The homeowners called us to take a look at their damaged front entry door. Craig Rowe, our Installation Manager, immediately noted that the steel entry door was what is generally called a builder grade or construction grade product which is usually a low cost, average quality version of the product. Many times, builder grade products work fine for their purpose, but trusting your home security to a builder grade door is risky. Most of these doors are made from 26 gauge steel, while better steel entry doors are made from 20 or 22 gauge steel which is almost twice as thick as 26 gauge steel (the lower the gauge, the thicker the steel).

Craig has learned that intruders kick the center of the door to cause the door to fold just slightly which enables them to more easily compromise the lock hardware. Thin metal doors, like the builder grade products on this home, easily fold after just one or two kicks. Thicker metal doors are designed to withstand much more force. In addition, quality lock hardware should include a steel strikeplate installed with at least 3″ long screws to prevent fracturing of the wood door frame. This home had low grade lock hardware that yielded easily to forced entry (notice splintering of wood in frame between the door and sidelite).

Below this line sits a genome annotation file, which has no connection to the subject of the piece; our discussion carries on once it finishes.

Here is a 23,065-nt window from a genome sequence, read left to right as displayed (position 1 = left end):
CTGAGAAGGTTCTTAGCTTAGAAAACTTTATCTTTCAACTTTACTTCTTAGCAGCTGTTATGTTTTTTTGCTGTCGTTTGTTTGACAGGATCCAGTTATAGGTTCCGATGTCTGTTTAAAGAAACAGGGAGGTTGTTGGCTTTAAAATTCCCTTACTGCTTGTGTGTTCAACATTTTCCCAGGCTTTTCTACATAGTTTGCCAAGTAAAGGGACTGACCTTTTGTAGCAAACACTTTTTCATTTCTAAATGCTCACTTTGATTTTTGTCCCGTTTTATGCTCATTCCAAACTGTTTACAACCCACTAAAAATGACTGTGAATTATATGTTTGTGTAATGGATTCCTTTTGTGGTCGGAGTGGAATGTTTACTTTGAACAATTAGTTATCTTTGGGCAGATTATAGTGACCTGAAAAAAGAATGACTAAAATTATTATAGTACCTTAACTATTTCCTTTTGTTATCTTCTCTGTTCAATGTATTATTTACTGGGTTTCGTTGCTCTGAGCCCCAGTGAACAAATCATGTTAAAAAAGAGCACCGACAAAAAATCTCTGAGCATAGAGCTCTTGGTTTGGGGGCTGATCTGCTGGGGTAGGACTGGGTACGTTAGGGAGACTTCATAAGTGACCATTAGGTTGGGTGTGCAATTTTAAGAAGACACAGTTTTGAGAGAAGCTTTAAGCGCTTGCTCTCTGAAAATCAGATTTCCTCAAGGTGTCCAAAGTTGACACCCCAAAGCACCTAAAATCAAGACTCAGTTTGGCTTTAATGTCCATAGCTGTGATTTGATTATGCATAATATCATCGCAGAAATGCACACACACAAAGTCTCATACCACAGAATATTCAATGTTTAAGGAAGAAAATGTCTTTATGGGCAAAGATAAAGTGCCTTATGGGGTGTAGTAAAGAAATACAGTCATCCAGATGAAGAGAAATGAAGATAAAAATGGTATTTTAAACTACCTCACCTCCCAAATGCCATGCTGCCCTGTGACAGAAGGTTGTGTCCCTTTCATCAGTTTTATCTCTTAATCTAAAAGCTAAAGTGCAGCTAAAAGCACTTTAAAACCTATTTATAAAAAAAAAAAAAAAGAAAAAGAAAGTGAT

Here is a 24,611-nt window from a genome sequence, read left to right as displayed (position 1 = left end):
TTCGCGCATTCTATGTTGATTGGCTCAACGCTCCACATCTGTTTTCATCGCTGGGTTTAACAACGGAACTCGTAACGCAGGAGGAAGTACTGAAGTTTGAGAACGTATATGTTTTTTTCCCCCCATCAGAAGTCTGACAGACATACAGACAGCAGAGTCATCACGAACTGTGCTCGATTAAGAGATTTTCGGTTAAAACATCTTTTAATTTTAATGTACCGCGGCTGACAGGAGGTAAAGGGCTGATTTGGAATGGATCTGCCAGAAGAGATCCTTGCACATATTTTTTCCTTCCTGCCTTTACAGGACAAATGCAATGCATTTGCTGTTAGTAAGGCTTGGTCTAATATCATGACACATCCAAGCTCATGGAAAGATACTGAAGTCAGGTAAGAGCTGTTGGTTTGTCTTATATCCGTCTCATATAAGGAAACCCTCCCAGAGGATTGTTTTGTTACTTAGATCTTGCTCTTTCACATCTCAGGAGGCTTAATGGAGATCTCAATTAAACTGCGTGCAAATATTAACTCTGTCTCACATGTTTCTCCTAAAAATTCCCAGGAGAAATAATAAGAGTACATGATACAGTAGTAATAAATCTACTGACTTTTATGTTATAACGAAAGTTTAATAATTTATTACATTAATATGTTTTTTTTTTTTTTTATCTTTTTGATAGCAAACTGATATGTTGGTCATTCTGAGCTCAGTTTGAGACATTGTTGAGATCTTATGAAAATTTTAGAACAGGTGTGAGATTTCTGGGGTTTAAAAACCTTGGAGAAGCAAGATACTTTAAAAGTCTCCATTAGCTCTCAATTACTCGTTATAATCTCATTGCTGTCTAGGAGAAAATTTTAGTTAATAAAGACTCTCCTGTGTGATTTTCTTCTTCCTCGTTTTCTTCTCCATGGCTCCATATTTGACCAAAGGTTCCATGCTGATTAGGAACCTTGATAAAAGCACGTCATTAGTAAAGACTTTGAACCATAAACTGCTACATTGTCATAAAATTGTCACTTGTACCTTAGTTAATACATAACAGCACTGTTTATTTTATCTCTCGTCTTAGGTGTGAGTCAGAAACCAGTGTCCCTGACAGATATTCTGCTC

How to Improve Security – Sliding Doors

If you missed the first article in this series, see “How To Improve Security – Entry Doors” for a general overview of door security.

Sliding glass patio doors present special challenges to your home’s security. Newer models of sliding doors offer many more security features than older doors, but the easy-to-use design of a sliding door is also its Achilles heel.

“The design of a sliding door requires the active, operable panel to have clearance at the top of the frame to allow for installation and for adjustment of the rollers. Proper roller adjustment allows smooth operation and prevents removal of the panel. Most sliding doors don’t receive adequate attention to keep the roller adjustment properly maintained and that makes the door susceptible to manipulation and forced entry.”

– Craig Rowe, Door Store and Windows Installation Manager

Warning signs that indicate your sliding glass doors might be susceptible to forced entry include:

  • Defective single latch mechanism is vulnerable to being forced open.
  • Improper roller adjustment allows sliding door to be lifted out of tracks.
  • Lack of foot bolt latch on bottom of door track also allows sliding door to be lifted out of tracks.